BMW has decided to use Honeywell’s quantum computing solution to purchase parts and components at the best possible time in the company’s drive to strengthen the efficiency of its supply chain using new calculation methods.
For automotive manufacturers, managing the logistics network and the supply chain is essential. Indeed, even a small disturbance in the supply chain can result in huge expenses and losses for companies. BMW is therefore banking on the use of quantum computers to identify the best times to acquire the components essential for the manufacture of its vehicles.
BMW have therefore approached Entropica Labs and Honeywell to develop a solution to its supply chain issues. Various machines will be tested by BMW, including the System Model H1 which was developed by Honeywell. The simulations required by BMW are, in fact, very cumbersome to calculate from traditional computer architectures. The German manufacturer currently relies on quantum computers to determine precisely which components should be purchased by a supplier at a given point in time in order to purchase the components at the lowest possible cost and to thus avoid causing disruption in the supply chain.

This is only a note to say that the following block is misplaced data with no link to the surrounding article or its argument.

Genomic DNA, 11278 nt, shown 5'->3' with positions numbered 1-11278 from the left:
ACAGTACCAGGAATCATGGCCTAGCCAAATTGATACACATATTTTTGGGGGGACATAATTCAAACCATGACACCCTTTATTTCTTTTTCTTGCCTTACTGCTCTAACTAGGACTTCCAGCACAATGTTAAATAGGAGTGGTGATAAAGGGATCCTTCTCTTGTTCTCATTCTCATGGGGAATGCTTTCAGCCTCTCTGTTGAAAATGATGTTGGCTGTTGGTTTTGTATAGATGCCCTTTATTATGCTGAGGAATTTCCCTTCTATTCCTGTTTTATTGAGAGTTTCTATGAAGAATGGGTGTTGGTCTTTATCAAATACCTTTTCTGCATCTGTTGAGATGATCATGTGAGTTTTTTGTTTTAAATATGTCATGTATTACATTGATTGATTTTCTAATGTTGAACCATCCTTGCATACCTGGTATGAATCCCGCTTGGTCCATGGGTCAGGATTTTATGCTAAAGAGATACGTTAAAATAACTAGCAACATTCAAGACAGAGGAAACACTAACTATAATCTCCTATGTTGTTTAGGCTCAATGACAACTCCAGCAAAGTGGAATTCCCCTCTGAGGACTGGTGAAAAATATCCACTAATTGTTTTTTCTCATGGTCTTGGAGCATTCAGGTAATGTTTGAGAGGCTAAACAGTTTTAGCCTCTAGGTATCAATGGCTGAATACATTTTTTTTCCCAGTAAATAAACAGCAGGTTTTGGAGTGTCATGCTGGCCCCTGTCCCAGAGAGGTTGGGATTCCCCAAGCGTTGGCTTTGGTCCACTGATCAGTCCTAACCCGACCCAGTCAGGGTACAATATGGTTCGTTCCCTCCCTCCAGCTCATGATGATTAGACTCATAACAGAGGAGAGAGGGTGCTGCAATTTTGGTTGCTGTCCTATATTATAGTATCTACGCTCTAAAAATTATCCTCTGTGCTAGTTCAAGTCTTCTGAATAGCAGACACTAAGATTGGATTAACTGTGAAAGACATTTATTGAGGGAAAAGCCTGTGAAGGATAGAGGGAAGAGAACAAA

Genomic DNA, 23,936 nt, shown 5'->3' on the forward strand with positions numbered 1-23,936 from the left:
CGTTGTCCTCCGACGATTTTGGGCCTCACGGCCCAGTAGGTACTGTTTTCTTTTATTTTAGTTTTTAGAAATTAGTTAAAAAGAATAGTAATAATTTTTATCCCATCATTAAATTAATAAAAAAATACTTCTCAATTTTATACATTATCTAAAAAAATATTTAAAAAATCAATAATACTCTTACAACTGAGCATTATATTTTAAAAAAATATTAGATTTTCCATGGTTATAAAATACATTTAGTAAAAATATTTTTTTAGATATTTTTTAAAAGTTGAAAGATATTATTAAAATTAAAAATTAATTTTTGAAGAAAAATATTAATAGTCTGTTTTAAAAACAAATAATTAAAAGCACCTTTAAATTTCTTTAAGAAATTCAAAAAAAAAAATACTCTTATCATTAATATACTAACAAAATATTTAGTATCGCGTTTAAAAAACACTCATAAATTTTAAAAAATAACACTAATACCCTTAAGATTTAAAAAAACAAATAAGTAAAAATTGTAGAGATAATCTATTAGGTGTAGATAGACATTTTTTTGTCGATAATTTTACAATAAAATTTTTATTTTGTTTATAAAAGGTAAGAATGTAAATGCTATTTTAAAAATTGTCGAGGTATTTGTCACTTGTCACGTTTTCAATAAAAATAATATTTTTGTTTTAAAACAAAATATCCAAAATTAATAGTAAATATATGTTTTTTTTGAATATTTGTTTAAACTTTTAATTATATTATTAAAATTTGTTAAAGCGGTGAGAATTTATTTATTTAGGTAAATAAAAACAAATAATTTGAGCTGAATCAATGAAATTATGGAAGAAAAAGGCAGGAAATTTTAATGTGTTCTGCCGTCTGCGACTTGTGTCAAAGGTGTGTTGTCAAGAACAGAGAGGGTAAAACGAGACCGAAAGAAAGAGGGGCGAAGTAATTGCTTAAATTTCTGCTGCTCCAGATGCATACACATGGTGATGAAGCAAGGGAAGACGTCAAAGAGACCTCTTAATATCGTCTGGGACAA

Quantum computers are predicted to have capabilities beyond those of traditional computers in determining the best course of action among a multitude of possibilities. This first case of using quantum computers in the supply chain is somewhat of a baptism of fire since it features technology and situations where the identification of direct inputs for manufacturers can often be complex.